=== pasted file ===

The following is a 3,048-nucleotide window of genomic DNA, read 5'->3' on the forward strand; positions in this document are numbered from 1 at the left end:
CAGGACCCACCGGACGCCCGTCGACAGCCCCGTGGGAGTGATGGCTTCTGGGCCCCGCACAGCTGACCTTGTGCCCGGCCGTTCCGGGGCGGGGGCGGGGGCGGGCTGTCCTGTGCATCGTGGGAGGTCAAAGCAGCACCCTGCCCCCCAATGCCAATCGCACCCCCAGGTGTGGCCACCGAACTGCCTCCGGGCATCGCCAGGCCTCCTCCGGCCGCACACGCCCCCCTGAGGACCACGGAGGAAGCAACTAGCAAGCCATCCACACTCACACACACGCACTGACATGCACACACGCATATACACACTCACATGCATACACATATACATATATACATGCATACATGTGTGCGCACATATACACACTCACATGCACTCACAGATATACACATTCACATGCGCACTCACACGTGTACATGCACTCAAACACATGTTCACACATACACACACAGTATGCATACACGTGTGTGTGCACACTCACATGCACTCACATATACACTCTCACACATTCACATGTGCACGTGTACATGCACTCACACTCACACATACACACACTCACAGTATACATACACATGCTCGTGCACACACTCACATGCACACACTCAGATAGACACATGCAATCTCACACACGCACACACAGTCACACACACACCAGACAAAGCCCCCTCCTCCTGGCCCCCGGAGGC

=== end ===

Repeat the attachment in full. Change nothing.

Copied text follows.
The following is a 3,048-nucleotide window of genomic DNA, read 5'->3' on the forward strand; positions in this document are numbered from 1 at the left end:
CAGGACCCACCGGACGCCCGTCGACAGCCCCGTGGGAGTGATGGCTTCTGGGCCCCGCACAGCTGACCTTGTGCCCGGCCGTTCCGGGGCGGGGGCGGGGGCGGGCTGTCCTGTGCATCGTGGGAGGTCAAAGCAGCACCCTGCCCCCCAATGCCAATCGCACCCCCAGGTGTGGCCACCGAACTGCCTCCGGGCATCGCCAGGCCTCCTCCGGCCGCACACGCCCCCCTGAGGACCACGGAGGAAGCAACTAGCAAGCCATCCACACTCACACACACGCACTGACATGCACACACGCATATACACACTCACATGCATACACATATACATATATACATGCATACATGTGTGCGCACATATACACACTCACATGCACTCACAGATATACACATTCACATGCGCACTCACACGTGTACATGCACTCAAACACATGTTCACACATACACACACAGTATGCATACACGTGTGTGTGCACACTCACATGCACTCACATATACACTCTCACACATTCACATGTGCACGTGTACATGCACTCACACTCACACATACACACACTCACAGTATACATACACATGCTCGTGCACACACTCACATGCACACACTCAGATAGACACATGCAATCTCACACACGCACACACAGTCACACACACACCAGACAAAGCCCCCTCCTCCTGGCCCCCGGAGGC